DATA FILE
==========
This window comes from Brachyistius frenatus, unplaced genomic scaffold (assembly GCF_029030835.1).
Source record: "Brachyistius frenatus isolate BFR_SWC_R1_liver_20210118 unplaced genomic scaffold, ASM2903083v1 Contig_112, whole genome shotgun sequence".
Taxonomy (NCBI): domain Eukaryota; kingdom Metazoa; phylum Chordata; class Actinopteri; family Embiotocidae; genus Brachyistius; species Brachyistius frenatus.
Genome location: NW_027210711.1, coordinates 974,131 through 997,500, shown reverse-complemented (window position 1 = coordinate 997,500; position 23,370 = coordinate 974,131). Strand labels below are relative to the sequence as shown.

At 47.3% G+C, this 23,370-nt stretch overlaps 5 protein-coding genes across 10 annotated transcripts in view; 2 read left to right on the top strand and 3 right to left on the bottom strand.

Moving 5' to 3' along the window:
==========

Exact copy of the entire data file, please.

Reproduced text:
This window comes from Brachyistius frenatus, unplaced genomic scaffold (assembly GCF_029030835.1).
Source record: "Brachyistius frenatus isolate BFR_SWC_R1_liver_20210118 unplaced genomic scaffold, ASM2903083v1 Contig_112, whole genome shotgun sequence".
Taxonomy (NCBI): domain Eukaryota; kingdom Metazoa; phylum Chordata; class Actinopteri; family Embiotocidae; genus Brachyistius; species Brachyistius frenatus.
Genome location: NW_027210711.1, coordinates 974,131 through 997,500, shown reverse-complemented (window position 1 = coordinate 997,500; position 23,370 = coordinate 974,131). Strand labels below are relative to the sequence as shown.

At 47.3% G+C, this 23,370-nt stretch overlaps 5 protein-coding genes across 10 annotated transcripts in view; 2 read left to right on the top strand and 3 right to left on the bottom strand.

Moving 5' to 3' along the window: